Rehn questions political appetite for eurobonds
By Honor Mahony
EU monetary affairs commissioner Olli Rehn has questioned whether euro countries are really prepared to accept the loss of national fiscal power that would come with the introduction of eurobonds - deemed by many as the principle means of exiting the eurozone debt crisis.
Speaking on Monday (29 August) of the “rather high expectations” surrounding eurobonds - which would lead to the mutualisation of eurozone debt - Rehn warned it would mean “substantially reinforced fiscal surveillance and policy coordination”.
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“This would have unavoidable implications for fiscal sovereignty, which calls for a substantive debate in euro area member states to see if they would be ready to accept it,” he told the European Parliament’s economic and monetary affairs committee.
Illustrating the lengthy process that would be involved, Rehn said the commission is preparing a report on the different “scenarios” for how eurobonds could work in practise and would only take “further steps” if “common ground” between euro countries could be found.
Eurobonds have been held up as something of a panacea for the ailing eurozone as it would lower the borrowing costs of struggling member states.
But Berlin, already struggling domestically to win approval for a second bailout to Greece, has so far kept the issue off the agenda, amid fears that its own relatively favourable borrowing costs would be driven up.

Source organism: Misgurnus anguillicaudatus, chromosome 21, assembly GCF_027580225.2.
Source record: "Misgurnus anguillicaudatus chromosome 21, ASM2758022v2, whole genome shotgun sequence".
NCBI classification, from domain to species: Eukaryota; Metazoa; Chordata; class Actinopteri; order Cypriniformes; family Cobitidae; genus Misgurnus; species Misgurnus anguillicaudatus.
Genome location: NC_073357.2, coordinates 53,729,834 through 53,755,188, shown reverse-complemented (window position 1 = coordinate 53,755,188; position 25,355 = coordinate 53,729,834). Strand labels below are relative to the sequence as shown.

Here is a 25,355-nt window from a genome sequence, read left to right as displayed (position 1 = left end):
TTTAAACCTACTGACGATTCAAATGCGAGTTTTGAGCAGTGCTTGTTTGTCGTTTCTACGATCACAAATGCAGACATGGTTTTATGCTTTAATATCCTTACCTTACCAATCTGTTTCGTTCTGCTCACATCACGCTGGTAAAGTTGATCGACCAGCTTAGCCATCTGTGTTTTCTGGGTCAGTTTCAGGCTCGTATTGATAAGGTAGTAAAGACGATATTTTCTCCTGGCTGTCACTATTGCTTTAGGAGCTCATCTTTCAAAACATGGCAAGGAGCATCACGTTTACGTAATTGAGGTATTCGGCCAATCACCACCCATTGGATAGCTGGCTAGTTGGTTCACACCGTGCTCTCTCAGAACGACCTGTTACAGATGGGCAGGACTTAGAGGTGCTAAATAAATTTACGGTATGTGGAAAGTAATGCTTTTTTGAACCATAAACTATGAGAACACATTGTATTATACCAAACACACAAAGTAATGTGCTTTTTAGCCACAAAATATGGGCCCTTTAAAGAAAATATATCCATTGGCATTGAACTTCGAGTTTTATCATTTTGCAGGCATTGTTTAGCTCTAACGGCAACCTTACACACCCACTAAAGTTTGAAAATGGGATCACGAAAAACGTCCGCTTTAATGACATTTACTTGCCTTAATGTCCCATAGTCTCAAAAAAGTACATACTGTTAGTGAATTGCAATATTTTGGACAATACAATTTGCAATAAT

Critics also suggest that free-spending countries will have no incentive to tighten their purse-strings if bonds are issued collectively in the eurozone.
With the idea of eurobonds raising the question of how far member states are ultimately prepared to integrate to help solve the eurozone crisis, speakers during Monday’s especially-convened meeting were quick to point to the symbolic as well as practical importance of getting agreement on issues already on the table.
Polish finance minister Jacek Rostowski said a quick deal was needed on the so-called six-pack of economic governance legislation, designed to prevent such a crisis ever happening again.
Currently stuck in the legislative process due to a dispute between MEPs and governments over how automatic sanctions for misbehaving states should be, Rostowski said it was a “litmus test” for the EU.
If there is no agreement, he said, it would put in doubt the whole “community method” - pooling of national sovereignty - as it would have been seen to “have failed in such dramatic times”.
Meanwhile, eurozone chief Jean-Claude Juncker sought to convince MEPs that member states were near to putting out a fire on another front.
He told them that euro area states are “very close to finding a solution” that would meet Finland’s demand for Greek collateral in return for getting the second €109 billion bailout, agreed in July.
Noting that he was “not happy” with Helsinki’s request, Juncker said he expected agreement by the middle of September.
"People shouldn't think that the collateral guarantee difficulties will stop us from implementing the July 21 decisions,” he said, after Finland’s move risked derailing the second bailout agreement and deepening the eurozone crisis still further.